Wednesday, January 31, 2007


I've never been punctual with holiday memoirs. But three-plus weeks chained to a Melbourne desk is good motivation to sketch some thoughts on my fortnight in the Whitsundays and Townsville/Magnetic Island.

North Queensland is where frontier meets tourism. An economy that revolves round monied city-slickers is run by men who have spent their lives on farms or boats. My Airlie Beach hosts have lost four dogs on their property over the years: one to a snake, one to a poisonous tick and two to feral dogs, which tried to grab a third pet under Rosalind's nose as she sat with it on the porch. She herself has twice been bitten by paralysis ticks, while in the month before my arrival Magnetic Island saw two near-fatal encounters with a death adder and a jellyfish respectively. You have to don a stinger suit just to get in the water - saltwater that is, since the fresh stuff has crocodiles in it.

The greatest health threat is the ferocious sun. The locals are deep-tanned, no soap opera buff but a tough, leathery quality. Tour guides claim without humour that their soft-skinned charges are the best insect repellant, and a fortnight of watching mosquitoes and march flies pick out Europeans inclines one to believe them. In those two weeks I witnessed two cases of heatstroke, and went so brown myself that dad nearly drove past me at the airport. The Townsville ferry terminal runs ads on loop exhorting you to stay in shade between 10 and 3.

It's a great place to be aware of human frailty before nature, whether you're swimming against a current on the endless Reef or halfway through a bushwalk in 30 degree heat. You get a sense of nature encoraching on humanity rather than the other way round; island resorts have wallabies bounding down their lanes in the middle of the morning, while the regional metropolis recently had to remove a crocodile from its beachfront. The rhythm of daily life, human or otherwise, is dictated by the merciless sun. Townsville, a city of a 150,000, is practically a ghosttown before 5pm. This languid pace carries into the hours of darkness, when the heat retreats but the humidity stays; Townsville's main shopping street is deserted before eight on a weeknight. Half the bus routes don't run on Sundays.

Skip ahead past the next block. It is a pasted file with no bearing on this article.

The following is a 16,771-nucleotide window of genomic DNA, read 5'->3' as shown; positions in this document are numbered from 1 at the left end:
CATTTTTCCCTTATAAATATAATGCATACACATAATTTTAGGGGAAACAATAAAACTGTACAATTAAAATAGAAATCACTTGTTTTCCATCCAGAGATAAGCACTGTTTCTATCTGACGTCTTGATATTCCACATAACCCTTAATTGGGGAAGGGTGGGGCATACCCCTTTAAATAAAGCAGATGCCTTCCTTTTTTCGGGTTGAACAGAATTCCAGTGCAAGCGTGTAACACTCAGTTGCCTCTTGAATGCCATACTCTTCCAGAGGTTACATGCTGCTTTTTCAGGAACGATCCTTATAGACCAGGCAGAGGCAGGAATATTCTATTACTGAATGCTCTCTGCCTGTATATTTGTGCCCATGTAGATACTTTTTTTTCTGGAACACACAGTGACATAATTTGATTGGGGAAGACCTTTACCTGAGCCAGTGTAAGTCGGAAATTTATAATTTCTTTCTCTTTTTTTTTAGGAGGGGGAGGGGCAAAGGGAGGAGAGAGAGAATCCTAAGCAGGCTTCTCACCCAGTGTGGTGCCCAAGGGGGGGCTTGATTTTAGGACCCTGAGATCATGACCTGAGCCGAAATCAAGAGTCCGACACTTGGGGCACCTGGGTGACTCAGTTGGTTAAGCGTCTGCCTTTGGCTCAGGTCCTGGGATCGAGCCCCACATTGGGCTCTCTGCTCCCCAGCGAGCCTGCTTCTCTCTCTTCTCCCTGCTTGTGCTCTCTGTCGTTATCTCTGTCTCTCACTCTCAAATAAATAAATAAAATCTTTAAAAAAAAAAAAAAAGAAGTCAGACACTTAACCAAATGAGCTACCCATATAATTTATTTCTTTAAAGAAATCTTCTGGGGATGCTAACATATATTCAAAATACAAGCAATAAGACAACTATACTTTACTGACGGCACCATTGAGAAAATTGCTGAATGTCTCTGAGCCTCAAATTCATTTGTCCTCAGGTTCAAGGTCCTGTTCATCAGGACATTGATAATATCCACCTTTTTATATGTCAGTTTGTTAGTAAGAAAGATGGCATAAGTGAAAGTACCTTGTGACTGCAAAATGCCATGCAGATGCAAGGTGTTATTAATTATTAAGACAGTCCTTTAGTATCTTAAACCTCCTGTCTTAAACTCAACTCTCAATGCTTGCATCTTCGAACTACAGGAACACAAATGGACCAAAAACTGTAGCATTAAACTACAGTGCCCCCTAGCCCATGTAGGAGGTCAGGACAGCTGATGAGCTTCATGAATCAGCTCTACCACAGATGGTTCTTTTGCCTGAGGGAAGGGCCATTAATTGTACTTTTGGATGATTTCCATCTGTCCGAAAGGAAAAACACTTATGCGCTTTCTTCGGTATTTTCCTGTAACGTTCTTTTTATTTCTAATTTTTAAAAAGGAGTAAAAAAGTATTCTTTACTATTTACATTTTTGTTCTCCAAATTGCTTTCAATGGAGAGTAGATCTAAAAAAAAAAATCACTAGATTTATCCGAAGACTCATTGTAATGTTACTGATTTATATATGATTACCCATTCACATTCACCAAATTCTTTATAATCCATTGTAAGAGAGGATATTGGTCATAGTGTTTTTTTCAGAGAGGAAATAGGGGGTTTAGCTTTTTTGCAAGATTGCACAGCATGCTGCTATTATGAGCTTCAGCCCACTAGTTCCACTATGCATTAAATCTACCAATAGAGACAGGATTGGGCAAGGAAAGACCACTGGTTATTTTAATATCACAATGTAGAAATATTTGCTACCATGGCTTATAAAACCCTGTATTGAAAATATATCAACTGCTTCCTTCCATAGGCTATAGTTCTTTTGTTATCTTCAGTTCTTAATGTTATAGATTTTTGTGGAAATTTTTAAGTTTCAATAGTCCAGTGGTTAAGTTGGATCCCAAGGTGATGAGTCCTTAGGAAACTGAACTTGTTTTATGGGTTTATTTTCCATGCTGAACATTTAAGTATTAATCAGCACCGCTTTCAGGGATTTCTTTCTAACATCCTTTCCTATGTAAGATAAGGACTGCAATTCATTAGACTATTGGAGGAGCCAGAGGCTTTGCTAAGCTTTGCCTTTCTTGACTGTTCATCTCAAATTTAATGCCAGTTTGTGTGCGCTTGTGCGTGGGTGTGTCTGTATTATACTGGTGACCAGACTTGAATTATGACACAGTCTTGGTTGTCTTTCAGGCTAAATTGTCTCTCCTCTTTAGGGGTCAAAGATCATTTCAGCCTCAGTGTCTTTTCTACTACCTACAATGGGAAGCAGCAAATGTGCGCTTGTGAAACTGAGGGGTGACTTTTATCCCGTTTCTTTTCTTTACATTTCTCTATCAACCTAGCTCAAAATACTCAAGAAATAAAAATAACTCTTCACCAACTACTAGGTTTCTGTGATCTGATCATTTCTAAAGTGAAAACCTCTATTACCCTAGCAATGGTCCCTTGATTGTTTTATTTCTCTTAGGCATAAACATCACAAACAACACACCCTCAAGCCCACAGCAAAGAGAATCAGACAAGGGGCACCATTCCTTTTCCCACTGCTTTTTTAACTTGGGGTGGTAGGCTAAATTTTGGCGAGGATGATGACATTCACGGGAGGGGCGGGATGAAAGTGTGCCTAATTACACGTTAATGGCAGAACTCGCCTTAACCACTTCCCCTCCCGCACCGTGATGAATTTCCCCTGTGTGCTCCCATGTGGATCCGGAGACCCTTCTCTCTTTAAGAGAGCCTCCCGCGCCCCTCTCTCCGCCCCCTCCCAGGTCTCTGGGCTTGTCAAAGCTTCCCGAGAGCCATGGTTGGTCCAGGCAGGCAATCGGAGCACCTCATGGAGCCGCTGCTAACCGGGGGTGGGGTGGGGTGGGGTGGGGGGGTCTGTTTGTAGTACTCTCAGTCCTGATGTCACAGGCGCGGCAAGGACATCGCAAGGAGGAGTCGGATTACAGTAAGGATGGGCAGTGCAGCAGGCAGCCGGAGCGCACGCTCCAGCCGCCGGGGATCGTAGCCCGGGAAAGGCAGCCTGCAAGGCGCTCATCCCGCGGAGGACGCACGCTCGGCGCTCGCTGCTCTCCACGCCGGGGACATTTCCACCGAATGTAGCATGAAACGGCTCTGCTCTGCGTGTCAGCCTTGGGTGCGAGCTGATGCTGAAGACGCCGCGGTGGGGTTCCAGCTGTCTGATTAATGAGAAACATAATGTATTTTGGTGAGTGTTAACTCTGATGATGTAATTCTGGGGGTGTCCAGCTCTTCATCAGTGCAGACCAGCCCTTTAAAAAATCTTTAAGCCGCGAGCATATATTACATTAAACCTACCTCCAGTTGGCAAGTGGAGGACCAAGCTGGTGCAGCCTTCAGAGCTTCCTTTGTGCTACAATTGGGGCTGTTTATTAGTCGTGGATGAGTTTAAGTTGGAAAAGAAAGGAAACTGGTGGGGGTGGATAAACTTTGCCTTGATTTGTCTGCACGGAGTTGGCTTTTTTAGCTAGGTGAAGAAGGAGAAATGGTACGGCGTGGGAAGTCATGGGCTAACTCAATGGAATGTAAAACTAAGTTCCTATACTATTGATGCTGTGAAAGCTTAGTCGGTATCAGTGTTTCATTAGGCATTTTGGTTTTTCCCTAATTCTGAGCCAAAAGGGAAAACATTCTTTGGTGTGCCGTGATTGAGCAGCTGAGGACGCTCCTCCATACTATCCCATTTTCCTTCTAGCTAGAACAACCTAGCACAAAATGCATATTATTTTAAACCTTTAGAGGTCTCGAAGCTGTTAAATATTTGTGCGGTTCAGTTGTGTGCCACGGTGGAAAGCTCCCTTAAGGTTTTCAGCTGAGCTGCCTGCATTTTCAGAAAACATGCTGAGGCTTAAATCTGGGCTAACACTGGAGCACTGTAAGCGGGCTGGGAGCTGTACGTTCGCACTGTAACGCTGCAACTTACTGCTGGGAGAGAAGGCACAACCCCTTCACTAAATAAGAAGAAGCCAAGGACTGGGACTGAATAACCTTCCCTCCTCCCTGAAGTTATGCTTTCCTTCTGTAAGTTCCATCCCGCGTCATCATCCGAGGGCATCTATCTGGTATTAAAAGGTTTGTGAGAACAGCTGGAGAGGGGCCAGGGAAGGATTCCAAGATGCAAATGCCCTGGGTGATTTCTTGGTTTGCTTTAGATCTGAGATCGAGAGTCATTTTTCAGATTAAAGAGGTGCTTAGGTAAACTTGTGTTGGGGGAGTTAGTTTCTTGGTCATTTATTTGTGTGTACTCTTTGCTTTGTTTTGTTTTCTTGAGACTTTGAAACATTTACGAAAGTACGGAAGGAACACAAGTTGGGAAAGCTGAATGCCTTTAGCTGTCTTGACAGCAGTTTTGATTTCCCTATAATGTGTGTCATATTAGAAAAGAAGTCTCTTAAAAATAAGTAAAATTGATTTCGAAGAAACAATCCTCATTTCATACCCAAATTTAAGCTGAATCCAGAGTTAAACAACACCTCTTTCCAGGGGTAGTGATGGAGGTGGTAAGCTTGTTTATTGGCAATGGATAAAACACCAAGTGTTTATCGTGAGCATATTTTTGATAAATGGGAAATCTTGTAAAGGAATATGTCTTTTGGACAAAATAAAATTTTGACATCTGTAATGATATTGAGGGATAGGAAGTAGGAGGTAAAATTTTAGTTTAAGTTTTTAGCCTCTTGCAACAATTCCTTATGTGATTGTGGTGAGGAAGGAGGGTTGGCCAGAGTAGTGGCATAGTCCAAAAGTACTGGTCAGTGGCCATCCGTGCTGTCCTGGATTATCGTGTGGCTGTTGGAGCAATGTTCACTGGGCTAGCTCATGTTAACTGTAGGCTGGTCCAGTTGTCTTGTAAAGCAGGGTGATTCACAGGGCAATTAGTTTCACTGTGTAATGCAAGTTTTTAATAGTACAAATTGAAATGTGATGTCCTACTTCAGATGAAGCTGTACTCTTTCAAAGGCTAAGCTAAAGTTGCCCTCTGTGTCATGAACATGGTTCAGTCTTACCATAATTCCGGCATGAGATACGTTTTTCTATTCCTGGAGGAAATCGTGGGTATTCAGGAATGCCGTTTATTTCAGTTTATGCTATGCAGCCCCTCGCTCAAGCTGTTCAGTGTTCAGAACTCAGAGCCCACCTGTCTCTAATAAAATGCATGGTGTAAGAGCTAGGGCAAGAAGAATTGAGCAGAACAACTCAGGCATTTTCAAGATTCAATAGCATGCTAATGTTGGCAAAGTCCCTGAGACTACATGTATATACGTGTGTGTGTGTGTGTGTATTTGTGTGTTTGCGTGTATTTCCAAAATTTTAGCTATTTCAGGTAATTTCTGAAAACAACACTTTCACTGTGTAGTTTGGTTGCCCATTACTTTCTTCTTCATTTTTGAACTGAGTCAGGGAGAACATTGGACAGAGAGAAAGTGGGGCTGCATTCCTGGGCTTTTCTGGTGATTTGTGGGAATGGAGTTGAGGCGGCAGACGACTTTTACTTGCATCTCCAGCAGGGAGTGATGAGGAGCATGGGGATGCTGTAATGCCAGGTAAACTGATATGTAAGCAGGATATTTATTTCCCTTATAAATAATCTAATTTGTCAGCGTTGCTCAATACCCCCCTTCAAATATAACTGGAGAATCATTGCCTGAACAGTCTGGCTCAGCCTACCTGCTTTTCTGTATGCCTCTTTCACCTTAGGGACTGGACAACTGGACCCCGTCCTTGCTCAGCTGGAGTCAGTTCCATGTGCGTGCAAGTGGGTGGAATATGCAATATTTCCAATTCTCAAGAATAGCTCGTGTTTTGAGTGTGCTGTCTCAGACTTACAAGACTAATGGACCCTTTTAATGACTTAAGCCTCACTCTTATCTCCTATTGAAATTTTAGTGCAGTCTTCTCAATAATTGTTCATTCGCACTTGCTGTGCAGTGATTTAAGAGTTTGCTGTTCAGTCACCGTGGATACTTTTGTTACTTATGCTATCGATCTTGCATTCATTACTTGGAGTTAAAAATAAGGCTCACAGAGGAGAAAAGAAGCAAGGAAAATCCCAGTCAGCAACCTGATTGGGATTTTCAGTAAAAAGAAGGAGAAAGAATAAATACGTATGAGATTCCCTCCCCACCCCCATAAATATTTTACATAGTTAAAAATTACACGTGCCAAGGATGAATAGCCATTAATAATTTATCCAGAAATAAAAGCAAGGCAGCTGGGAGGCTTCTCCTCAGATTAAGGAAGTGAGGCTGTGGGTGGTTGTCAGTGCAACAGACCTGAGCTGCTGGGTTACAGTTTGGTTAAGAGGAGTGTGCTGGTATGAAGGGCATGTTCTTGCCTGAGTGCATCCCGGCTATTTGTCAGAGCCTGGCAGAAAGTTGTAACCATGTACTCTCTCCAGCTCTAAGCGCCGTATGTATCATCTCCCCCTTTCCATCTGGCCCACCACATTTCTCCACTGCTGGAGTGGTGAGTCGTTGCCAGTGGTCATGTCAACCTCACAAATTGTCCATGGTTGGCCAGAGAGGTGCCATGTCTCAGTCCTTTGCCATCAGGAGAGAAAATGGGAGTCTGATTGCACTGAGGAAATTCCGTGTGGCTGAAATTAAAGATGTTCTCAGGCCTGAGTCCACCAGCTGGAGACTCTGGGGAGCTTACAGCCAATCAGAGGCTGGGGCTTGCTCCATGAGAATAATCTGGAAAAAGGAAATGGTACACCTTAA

If it's starting to sound like a poor holiday destination, be assured that North Queensland pays in spades for the discomfort. Jump into the ocean almost anywhere and there's coral, with everything from clownfish to turtles swimming in front of your nose. An hour's hiking may take you through a half-dozen types of forest, with a postcard view of green islands and blue sea round every corner. It's a place that rewards the adventurous, with a cast of colourful characters to boot. The New Zealander who led our kayak tour did water safety for Lord of the Rings and Baywatch. The first mate on our yacht claimed to have worked in every Irish pub in Amsterdam. The closest thing Airlie has to a museum belongs to a guy who hauls 15-foot sharks onto motorboats for a living.

There's a whole culture in motion on the Queensland coast, comprised of 20-somethings from across the First World following the backpacker route down from Cairns or up towards it. Most are on a 12-month working holiday visa or the nearest thing they could get to one. Many are travelling alone, but the trail is so well defined that familiar faces drift in and out of an existence marked by communal transport and zero-privacy resorts. Over two weeks I managed to chat with English, Irish, French, Germans, Swiss, Swedes, Belgians, Mexicans, Norwegians, Canadians, Japanese, Koreans and (most common) Kiwis. The hospitality industry sometimes seems run by foreigners, for foreigners: boat crews, waiters and desk jockeys speak in a kaleidescope of accents.

All in all, the Deep North makes a great trip for the energetic, and for those keen to glimpse what a wide and fascinating continent this really is. Don't take my word for it though, have a look for yourself (travel link below), or on flickr.

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